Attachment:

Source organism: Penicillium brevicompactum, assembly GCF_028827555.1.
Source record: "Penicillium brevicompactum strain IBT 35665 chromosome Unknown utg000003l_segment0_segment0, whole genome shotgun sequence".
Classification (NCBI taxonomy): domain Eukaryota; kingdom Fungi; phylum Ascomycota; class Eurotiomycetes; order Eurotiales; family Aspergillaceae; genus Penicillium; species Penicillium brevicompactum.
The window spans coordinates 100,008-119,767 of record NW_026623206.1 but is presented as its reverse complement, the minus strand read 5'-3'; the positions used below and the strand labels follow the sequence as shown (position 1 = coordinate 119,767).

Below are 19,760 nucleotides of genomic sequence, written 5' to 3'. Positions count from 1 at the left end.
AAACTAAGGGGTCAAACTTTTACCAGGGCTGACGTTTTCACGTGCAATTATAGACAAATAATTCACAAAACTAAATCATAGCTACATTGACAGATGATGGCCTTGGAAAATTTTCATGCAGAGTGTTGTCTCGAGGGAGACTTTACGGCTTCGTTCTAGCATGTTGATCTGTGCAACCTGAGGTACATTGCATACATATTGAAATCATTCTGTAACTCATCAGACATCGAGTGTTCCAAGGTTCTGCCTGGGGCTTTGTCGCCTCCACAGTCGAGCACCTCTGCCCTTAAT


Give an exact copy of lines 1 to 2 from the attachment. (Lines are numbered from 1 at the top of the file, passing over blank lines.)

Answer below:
Source organism: Penicillium brevicompactum, assembly GCF_028827555.1.
Source record: "Penicillium brevicompactum strain IBT 35665 chromosome Unknown utg000003l_segment0_segment0, whole genome shotgun sequence".